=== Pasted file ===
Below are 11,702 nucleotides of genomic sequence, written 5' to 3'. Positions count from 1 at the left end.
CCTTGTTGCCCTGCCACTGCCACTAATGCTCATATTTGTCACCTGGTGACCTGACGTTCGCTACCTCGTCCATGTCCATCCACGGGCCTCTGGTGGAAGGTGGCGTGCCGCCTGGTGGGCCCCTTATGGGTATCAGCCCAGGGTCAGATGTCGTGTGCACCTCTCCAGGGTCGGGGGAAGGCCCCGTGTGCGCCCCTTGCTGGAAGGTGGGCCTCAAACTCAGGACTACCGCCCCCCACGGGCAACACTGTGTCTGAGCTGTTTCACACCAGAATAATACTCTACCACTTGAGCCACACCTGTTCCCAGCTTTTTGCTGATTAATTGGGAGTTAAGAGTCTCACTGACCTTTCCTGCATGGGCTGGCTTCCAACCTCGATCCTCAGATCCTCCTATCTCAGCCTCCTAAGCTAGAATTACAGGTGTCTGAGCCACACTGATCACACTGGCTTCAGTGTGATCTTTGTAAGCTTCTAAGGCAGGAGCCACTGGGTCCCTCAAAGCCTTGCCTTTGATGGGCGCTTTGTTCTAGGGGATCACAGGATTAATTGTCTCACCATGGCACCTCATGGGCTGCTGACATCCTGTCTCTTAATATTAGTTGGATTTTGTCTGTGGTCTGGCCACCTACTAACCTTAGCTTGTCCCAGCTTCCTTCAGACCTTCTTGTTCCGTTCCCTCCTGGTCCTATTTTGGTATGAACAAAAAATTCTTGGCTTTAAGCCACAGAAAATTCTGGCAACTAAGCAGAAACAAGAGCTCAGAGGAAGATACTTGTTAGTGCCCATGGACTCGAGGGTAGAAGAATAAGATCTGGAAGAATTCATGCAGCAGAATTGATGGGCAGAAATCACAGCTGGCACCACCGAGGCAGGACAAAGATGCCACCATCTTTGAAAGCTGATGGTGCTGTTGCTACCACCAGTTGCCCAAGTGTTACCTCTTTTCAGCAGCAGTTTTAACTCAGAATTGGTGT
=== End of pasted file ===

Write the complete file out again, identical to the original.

Below are 11,702 nucleotides of genomic sequence, written 5' to 3'. Positions count from 1 at the left end.
CCTTGTTGCCCTGCCACTGCCACTAATGCTCATATTTGTCACCTGGTGACCTGACGTTCGCTACCTCGTCCATGTCCATCCACGGGCCTCTGGTGGAAGGTGGCGTGCCGCCTGGTGGGCCCCTTATGGGTATCAGCCCAGGGTCAGATGTCGTGTGCACCTCTCCAGGGTCGGGGGAAGGCCCCGTGTGCGCCCCTTGCTGGAAGGTGGGCCTCAAACTCAGGACTACCGCCCCCCACGGGCAACACTGTGTCTGAGCTGTTTCACACCAGAATAATACTCTACCACTTGAGCCACACCTGTTCCCAGCTTTTTGCTGATTAATTGGGAGTTAAGAGTCTCACTGACCTTTCCTGCATGGGCTGGCTTCCAACCTCGATCCTCAGATCCTCCTATCTCAGCCTCCTAAGCTAGAATTACAGGTGTCTGAGCCACACTGATCACACTGGCTTCAGTGTGATCTTTGTAAGCTTCTAAGGCAGGAGCCACTGGGTCCCTCAAAGCCTTGCCTTTGATGGGCGCTTTGTTCTAGGGGATCACAGGATTAATTGTCTCACCATGGCACCTCATGGGCTGCTGACATCCTGTCTCTTAATATTAGTTGGATTTTGTCTGTGGTCTGGCCACCTACTAACCTTAGCTTGTCCCAGCTTCCTTCAGACCTTCTTGTTCCGTTCCCTCCTGGTCCTATTTTGGTATGAACAAAAAATTCTTGGCTTTAAGCCACAGAAAATTCTGGCAACTAAGCAGAAACAAGAGCTCAGAGGAAGATACTTGTTAGTGCCCATGGACTCGAGGGTAGAAGAATAAGATCTGGAAGAATTCATGCAGCAGAATTGATGGGCAGAAATCACAGCTGGCACCACCGAGGCAGGACAAAGATGCCACCATCTTTGAAAGCTGATGGTGCTGTTGCTACCACCAGTTGCCCAAGTGTTACCTCTTTTCAGCAGCAGTTTTAACTCAGAATTGGTGT